A bipartisan group of legislators introduced a compromise bill late Friday aimed at encouraging developers to build condominium projects while preserving the right of homeowners to have their day in court.
The legislation arrives at the end of a week that saw a Democratic-sponsored bill and a Republican-sponsored bill covering much of the same territory both run aground, stoking outrage and frustration that the Legislature might be unable to resolve a problem that has vexed lawmakers for years.
House Bill 1279 incorporates provisions in common between the two ill-fated bills, and its sponsors say they’ve removed offending elements that led Senate Republicans to sink Senate Bill 157 in committee and compelled House leadership to deliver Senate Bill 156 to the chamber’s “kill committee.”
But more importantly, the new bill’s sponsors say it will accomplish enough to restore confidence in the condo market for builders while maintaining a fair process for homeowners.
The new bill’s House sponsors are Assistant Majority Leader Alec Garnett, D-Denver, and Minority Whip Lori Saine, R-Dacono, and its Senate sponsors are Minority Leader Lucia Guzman, D-Denver, and state Sen. Jack Tate, R-Centennial. (Assistant Minority Leader Cole Wist, R-Centennial, has been “intricately involved in every step,” Garnett said Friday night, “but there’s a House rule that three names cannot be in bold, or his name would be in bold.” Wist will be listed as a co-sponsor on the bill, Garnett noted.)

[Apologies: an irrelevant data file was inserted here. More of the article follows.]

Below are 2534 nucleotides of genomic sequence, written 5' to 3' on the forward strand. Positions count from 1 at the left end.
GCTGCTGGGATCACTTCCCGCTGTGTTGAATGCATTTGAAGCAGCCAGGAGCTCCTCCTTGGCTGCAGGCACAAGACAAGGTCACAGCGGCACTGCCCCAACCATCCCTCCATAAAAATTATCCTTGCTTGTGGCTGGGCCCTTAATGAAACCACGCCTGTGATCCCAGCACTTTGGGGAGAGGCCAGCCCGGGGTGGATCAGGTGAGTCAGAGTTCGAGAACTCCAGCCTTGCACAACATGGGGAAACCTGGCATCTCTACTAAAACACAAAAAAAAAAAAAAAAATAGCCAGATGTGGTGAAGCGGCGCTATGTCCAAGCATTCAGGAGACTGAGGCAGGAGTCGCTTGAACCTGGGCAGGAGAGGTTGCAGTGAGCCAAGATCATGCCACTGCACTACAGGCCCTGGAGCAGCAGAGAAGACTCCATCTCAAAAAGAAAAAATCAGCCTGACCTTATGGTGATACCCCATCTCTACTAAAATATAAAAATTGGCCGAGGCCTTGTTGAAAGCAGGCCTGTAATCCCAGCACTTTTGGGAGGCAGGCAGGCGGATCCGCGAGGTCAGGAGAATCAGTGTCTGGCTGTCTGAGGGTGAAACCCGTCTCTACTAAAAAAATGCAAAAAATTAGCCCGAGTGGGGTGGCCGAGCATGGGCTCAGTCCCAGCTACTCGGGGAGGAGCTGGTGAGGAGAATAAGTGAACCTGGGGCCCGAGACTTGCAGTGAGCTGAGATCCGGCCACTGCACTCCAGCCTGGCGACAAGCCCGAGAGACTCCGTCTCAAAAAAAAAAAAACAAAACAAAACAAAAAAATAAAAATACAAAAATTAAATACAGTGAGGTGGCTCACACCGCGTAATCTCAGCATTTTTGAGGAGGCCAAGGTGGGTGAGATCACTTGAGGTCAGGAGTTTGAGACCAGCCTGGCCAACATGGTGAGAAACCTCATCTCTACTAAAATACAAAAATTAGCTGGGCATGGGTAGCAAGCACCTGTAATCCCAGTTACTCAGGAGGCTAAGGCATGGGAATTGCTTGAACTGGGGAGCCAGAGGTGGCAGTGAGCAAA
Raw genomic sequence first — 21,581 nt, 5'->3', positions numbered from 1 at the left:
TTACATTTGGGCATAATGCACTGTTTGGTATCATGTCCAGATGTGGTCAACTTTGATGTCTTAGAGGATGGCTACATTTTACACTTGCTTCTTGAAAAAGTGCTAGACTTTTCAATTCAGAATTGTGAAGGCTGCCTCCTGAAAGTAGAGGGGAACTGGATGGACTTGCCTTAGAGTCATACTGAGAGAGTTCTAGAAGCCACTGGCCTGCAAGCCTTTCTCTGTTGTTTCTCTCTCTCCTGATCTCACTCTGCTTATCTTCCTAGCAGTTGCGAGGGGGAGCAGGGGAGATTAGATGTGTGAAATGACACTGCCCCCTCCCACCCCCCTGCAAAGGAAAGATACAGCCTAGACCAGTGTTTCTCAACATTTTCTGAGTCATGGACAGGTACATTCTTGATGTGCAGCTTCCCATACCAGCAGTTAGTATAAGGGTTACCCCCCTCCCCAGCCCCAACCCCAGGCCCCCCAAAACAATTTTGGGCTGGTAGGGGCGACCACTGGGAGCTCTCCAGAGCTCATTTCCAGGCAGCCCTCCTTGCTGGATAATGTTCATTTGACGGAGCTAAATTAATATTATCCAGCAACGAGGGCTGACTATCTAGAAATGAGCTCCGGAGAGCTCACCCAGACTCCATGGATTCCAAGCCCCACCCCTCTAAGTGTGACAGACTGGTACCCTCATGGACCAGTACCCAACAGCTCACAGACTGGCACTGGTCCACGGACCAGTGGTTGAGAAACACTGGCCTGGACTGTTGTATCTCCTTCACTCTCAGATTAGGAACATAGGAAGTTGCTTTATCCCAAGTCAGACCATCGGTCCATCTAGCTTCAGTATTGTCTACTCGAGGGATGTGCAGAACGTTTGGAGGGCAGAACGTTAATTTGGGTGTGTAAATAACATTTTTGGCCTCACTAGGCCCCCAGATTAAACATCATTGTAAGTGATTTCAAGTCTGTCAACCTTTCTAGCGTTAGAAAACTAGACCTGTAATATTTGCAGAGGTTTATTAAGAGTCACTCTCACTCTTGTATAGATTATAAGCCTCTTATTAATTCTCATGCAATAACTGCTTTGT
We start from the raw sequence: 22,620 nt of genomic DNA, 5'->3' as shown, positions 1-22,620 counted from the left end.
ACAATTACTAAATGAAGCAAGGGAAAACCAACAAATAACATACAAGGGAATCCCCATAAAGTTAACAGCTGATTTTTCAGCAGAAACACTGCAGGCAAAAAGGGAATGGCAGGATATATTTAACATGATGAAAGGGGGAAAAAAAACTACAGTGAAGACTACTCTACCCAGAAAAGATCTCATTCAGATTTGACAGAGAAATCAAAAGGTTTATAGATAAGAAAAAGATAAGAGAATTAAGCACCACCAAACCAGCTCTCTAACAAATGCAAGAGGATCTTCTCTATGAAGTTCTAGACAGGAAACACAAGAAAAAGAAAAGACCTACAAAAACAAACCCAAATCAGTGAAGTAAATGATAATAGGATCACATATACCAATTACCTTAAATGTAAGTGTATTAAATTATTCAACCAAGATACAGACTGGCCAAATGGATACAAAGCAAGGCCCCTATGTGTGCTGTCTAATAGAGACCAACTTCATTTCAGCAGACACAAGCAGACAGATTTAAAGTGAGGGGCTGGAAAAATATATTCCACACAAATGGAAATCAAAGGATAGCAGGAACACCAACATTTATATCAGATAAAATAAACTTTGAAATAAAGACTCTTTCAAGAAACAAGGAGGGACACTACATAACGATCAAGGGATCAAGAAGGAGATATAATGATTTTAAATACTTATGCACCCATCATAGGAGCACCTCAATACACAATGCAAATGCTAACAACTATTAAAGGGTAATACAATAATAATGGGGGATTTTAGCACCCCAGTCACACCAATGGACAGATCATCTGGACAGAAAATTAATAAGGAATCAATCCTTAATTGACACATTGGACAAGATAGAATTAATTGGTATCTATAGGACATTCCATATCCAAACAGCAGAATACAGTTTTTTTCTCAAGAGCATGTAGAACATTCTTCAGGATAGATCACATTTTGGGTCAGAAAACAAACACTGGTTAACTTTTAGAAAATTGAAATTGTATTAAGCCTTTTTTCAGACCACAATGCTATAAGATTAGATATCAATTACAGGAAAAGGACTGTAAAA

House Bill 1279 requires that a majority of the members of a homeowners’ association approve initiating a legal complaint for defective construction — current law allows an HOA board to initiate action on its own — and mandates certain disclosures to homeowners detailing the expected cost of pursuing a complaint and the fact they might not be able to sell their property easily during a lawsuit.
Unlike Senate Bill 156 — sponsored by state Sen. Owen Hill, R-Colorado Springs, Wist and Saine — the new bill doesn’t require HOAs to submit to binding arbitration or mediation before filing a lawsuit. And unlike Senate Bill 157 — sponsored by state Sen. Angela Williams, D-Denver, and state Rep. Jovan Melton, D-Aurora — it doesn’t allow HOAs to move ahead on complaints under $100,000 without the approval of a majority of homeowners or restrict contact between developers or builders and homeowners while a lawsuit is under consideration.
Garnett told The Colorado Statesman late Friday that lawmakers involved in putting together the compromise legislation had a good idea Senate Bills 156 and 157 wouldn’t make it past the opposing parties. “We probably knew before all that happened,” he said. “This is a work-product that has been going through negotiations for a long time.” The “foundation of the draft,” he added, was done by the end of February.
“What we all agreed on was the most important thing at some point is that we lock arms and we get something across the finish line,” he said after House Bill 1297 had been introduced. “I’m excited to put the ball on the field and start to allow the Legislature to move forward.”
“My whole goal,” he said, “is if there is a construction defect, and the homeowners want to move forward on filing a action, I wanted it to be clear and concise and for there to be a robust process, so if you’re a chair of an HOA board, you could open up the statute and it would be clear.”